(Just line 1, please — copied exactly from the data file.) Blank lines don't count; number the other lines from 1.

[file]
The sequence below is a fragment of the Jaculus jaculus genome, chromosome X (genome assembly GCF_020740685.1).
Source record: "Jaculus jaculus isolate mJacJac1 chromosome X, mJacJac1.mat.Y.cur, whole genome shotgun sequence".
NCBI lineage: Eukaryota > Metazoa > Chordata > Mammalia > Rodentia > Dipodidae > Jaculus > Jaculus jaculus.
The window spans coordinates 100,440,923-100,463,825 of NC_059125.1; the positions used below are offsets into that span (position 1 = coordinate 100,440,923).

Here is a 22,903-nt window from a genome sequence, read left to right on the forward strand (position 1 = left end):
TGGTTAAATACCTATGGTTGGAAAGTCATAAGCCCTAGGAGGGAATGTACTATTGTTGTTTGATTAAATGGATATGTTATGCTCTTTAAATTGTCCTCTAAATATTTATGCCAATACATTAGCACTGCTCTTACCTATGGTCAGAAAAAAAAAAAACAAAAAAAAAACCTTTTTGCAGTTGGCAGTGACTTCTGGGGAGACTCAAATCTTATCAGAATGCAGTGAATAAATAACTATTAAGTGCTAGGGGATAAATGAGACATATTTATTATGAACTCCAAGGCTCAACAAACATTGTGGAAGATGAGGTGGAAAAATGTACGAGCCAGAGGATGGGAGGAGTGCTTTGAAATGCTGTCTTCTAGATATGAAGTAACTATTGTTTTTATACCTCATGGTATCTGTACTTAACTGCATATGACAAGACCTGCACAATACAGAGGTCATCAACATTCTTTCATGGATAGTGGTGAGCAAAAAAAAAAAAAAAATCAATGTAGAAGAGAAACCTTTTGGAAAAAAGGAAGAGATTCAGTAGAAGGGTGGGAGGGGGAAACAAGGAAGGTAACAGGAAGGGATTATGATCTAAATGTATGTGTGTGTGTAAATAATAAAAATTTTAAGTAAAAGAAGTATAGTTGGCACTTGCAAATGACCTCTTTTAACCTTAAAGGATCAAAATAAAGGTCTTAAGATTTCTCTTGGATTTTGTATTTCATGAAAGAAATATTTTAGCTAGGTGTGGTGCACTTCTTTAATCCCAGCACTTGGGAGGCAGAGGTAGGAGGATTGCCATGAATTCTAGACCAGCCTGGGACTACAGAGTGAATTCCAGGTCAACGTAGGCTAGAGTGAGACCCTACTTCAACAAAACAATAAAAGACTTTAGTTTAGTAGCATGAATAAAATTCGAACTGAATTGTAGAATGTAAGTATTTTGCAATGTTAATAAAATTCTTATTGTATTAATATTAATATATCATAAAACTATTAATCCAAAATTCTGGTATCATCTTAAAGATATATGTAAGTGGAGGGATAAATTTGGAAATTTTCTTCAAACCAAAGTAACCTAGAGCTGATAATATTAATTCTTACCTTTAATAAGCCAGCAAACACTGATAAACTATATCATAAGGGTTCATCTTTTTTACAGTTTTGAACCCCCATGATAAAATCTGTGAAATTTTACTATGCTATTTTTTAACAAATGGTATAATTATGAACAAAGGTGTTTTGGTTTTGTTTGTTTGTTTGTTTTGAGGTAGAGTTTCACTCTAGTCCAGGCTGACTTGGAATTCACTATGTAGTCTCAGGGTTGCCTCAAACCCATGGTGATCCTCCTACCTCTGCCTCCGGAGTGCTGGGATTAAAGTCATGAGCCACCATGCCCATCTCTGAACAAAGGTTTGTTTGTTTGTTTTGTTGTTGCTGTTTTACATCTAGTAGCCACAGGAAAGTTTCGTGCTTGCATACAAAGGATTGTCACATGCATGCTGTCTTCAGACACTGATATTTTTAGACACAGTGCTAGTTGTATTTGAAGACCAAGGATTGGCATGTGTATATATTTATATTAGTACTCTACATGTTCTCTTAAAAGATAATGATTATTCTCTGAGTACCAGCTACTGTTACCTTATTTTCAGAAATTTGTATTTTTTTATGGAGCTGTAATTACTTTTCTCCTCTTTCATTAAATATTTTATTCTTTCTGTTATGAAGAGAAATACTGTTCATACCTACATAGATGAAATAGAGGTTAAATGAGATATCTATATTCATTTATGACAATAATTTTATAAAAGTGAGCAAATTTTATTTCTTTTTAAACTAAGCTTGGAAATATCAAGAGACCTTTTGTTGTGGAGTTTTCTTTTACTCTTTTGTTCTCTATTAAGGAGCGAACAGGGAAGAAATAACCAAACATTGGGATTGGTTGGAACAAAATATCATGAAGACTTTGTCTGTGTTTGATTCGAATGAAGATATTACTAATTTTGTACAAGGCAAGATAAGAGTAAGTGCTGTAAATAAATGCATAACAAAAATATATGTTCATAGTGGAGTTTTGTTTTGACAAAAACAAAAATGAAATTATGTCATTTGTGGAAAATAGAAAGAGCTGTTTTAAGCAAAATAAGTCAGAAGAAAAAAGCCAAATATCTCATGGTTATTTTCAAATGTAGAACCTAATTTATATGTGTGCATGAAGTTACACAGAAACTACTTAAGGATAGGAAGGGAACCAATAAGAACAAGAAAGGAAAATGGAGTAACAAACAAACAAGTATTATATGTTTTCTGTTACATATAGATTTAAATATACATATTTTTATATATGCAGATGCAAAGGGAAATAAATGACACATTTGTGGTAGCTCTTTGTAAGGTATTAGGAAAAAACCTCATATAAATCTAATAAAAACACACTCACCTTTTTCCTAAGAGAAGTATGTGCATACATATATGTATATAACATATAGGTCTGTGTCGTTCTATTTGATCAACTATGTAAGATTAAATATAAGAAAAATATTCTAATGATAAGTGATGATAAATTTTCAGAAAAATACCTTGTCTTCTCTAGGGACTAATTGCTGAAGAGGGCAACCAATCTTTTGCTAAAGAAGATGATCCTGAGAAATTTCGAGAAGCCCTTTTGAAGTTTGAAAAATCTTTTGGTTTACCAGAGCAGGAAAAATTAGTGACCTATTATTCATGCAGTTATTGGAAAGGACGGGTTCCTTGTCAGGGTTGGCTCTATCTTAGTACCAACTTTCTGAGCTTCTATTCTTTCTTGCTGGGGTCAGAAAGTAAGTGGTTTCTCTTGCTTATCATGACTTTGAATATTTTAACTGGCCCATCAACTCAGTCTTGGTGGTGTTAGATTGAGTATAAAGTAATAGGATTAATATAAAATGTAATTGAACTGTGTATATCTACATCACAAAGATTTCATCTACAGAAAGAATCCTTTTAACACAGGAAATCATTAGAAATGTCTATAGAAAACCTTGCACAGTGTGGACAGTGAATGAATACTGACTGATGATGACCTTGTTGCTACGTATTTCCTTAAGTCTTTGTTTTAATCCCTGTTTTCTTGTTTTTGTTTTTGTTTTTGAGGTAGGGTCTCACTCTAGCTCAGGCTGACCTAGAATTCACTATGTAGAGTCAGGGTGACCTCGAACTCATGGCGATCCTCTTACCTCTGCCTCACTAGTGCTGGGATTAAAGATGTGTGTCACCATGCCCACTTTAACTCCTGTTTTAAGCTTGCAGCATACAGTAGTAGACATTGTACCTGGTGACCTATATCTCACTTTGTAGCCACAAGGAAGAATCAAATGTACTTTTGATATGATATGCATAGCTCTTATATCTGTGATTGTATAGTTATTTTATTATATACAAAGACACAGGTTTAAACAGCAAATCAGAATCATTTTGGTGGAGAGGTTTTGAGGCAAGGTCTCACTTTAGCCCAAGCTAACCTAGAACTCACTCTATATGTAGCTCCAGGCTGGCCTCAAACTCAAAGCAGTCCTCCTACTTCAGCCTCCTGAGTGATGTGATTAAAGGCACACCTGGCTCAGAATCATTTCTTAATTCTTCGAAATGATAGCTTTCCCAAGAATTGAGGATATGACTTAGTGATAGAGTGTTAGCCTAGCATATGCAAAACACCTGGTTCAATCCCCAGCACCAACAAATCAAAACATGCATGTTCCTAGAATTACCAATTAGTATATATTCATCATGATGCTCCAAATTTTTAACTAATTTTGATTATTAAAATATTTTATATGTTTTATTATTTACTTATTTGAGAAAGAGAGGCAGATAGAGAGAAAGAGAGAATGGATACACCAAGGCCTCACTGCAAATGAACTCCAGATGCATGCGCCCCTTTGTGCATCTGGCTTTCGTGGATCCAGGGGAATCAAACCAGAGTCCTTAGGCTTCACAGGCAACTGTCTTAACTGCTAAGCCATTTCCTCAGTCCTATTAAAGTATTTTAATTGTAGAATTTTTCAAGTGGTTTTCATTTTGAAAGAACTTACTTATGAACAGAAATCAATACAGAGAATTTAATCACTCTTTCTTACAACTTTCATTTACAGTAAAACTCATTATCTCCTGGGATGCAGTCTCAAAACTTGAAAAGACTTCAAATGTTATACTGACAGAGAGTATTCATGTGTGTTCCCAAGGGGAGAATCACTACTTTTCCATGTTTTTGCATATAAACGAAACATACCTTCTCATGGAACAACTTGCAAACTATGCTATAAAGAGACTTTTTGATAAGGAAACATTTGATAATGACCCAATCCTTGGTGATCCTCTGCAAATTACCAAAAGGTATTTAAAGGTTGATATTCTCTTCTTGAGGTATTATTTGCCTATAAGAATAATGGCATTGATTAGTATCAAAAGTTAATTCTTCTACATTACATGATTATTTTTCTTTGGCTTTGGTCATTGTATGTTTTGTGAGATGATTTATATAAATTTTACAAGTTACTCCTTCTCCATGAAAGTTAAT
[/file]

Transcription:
The sequence below is a fragment of the Jaculus jaculus genome, chromosome X (genome assembly GCF_020740685.1).